One quality of an ideal job is that it gives employees the freedom to find a balance between the time and effort they put into their work, and the rest of their lives. The desired balance changes depending on the individual employee, of course, but I think almost everyone has a preference one way or another.
For founders, this leads to two parallel challenges. The first is creating a company culture that helps your team find and maintain healthy work/life tradeoffs. The second is, as founders, figuring out what work/life balance means for you, and how to set a good example for the team.
There’s obviously a ton to say on this topic, but for this post I want to avoid speculating and just speak to my own experience, which means I’ll really be speaking to the second challenge I mentioned above.
So, how do you strike a work/life balance as a founder?
The first answer is that, at least for me, you kind of don’t. I’m pretty much always “on”and thinking about Modulate in some way – whether it’s planning what to say when I hear back from a customer, recognizing a new game that could make use of our tech, or slapping together a quick demo app of some or another functionality to show off to my team or our investors. But it’s been important to me to not let the fact that Modulate is always on my mind prevent me from doing other important things – staying in touch with friends and family, for instance, or getting exercise to stay healthy.
So here are some tricks that I’ve found that help me to strike this difficult balance.
The most obvious, and also very effective, tactic I’ve found is to schedule time during which I must break away from Modulate work. I try to get exercise four times a week in scheduled slots – and while I do miss them every now and again, the advantage of the schedule is that I can then register in my mind “I have missed one workout.” Without the schedule, I might have gone two or three weeks of skipping exercise before I’d notice it had become a true problem, so the ability to recognize myself deviating early is crucial.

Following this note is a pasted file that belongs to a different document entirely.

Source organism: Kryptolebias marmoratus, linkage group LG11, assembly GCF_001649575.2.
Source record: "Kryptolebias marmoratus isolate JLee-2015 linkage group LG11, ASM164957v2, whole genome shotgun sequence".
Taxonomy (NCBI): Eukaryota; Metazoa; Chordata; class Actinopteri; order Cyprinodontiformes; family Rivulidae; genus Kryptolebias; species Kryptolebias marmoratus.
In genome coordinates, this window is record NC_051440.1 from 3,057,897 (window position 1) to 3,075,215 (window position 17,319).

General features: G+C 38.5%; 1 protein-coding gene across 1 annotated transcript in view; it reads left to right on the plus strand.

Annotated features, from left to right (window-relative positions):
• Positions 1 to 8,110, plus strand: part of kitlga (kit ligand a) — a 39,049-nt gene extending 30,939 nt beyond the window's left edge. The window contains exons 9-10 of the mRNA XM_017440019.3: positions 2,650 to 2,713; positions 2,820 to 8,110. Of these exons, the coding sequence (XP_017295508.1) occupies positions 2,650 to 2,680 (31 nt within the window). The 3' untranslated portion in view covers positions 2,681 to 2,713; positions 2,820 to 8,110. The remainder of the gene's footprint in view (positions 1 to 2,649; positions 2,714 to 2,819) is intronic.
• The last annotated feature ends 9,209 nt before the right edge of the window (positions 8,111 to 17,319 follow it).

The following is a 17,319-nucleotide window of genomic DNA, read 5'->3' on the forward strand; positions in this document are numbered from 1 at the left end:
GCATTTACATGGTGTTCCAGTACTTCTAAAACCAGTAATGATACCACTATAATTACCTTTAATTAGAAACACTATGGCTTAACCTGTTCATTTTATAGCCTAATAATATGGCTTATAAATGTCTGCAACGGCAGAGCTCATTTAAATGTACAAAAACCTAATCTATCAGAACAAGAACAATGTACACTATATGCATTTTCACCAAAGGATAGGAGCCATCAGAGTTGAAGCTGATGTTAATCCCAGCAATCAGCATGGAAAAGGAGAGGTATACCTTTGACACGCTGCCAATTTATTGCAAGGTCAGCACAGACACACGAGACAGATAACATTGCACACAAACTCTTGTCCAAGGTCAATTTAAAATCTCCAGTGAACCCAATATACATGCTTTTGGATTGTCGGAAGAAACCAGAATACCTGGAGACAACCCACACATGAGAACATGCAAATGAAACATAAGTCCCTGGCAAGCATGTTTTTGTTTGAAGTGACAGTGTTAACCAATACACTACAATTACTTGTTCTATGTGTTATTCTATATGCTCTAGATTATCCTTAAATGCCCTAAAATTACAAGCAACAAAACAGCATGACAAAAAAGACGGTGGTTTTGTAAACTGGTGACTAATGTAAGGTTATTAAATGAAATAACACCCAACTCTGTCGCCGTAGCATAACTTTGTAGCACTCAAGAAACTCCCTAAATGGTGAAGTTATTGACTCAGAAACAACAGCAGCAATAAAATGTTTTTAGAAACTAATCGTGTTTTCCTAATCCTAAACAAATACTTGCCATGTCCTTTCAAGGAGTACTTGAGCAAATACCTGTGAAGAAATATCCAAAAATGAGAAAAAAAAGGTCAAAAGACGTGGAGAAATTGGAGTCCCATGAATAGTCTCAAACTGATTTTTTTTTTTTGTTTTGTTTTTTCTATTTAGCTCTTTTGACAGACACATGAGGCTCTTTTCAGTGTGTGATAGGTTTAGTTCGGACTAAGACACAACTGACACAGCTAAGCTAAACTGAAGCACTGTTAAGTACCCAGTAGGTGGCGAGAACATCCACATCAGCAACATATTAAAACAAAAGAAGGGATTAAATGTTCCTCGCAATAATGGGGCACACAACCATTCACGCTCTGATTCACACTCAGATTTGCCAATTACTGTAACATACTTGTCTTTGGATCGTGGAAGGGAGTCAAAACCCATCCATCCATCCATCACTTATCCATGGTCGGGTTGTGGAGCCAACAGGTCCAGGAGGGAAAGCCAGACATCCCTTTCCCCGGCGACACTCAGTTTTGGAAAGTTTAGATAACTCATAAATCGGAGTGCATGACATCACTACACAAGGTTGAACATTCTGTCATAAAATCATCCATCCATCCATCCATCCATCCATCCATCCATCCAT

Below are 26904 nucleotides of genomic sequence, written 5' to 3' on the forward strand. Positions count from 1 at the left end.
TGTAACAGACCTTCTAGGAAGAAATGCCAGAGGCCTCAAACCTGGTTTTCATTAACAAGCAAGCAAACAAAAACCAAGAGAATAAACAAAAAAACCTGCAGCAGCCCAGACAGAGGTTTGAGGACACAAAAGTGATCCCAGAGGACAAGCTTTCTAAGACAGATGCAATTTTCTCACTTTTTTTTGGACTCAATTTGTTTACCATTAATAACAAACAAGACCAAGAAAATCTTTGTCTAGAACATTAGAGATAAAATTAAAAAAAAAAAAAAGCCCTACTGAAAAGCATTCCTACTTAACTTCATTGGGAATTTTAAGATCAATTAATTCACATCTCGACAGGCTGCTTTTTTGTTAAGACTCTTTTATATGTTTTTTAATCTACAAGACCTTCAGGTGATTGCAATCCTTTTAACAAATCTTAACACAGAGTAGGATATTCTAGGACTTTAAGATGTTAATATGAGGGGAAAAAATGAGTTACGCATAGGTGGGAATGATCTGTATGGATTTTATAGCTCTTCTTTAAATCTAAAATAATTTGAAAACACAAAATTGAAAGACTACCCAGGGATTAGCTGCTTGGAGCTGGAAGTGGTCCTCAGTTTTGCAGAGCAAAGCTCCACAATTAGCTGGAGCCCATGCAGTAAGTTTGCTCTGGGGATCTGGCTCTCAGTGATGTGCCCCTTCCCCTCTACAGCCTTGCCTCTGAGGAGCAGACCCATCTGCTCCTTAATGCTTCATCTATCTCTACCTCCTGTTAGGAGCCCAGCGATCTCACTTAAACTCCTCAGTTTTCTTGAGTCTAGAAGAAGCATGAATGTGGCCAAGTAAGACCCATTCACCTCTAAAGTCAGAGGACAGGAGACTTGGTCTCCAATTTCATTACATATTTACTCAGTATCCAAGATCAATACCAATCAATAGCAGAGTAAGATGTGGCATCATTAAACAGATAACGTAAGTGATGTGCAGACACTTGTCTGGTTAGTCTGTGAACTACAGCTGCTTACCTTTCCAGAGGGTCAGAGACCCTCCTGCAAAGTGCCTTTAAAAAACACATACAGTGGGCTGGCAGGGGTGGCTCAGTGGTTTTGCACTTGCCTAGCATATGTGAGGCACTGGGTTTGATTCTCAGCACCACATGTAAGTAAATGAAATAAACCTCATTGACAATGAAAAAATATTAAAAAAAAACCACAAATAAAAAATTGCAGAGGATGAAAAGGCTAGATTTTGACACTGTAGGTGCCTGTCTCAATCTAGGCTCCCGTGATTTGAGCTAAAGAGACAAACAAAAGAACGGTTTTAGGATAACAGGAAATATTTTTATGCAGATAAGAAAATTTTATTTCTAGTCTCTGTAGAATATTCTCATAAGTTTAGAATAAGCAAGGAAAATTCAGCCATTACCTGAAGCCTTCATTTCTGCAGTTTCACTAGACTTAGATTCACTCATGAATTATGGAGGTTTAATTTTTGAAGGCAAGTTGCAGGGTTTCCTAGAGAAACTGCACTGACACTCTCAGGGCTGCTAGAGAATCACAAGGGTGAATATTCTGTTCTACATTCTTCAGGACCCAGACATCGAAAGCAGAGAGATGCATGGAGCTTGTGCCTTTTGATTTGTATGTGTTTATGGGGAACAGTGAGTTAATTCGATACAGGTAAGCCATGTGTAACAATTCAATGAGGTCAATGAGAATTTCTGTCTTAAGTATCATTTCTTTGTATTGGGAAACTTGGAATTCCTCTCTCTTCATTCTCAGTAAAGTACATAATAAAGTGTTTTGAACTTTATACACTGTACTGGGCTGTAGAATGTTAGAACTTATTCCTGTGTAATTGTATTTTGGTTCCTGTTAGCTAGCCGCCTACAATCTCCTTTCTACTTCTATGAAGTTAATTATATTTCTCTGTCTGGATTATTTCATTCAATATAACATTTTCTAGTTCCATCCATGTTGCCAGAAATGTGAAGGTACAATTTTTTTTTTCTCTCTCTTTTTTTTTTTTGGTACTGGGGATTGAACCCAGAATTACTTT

I’ve also found schedules extremely helpful when it comes to socializing. My cofounder and I, along with several of our other friends, have a general rule that Tuesday evening is “social night.” What exactly that means changes each week, but the key rules are that work talk is not allowed (again, we sometimes fail, but it’s important that we’ve empowered others to scold us when we do!) and that we try to make the event active, rather than passive. (Sometimes we’ll all gather to watch someone play a video game – a pretty passive activity in general – but what usually happens is that the video game becomes the backdrop to larger conversations, rather than us simply sitting around starting at a screen together.) We know we won’t have as much time with some of our friends as we might have if we weren’t running a startup, so we want to ensure we’re making the most of the time we do spend with them.
Subtly different from schedules are quotas. Where a schedule involves exact timing, quotas simply are my requirements for myself that I must fulfill within a given time frame, but not at any specific moment. I’ve found that these are most helpful for ensuring I spend time really paying attention with my significant other. Since we’re only two people, we have flexibility in when we decide to hang out, so we wanted to avoid the overbearing nature of schedules while still ensuring we stay connected. Our quotas are pretty light – one “date night” per month, and at least one full, connected hour of talking about how each other are doing per week – but they serve as extremely helpful reminders to ensure I don’t get too consumed in my work – or exhausted by it – to show my SO the attention she deserves.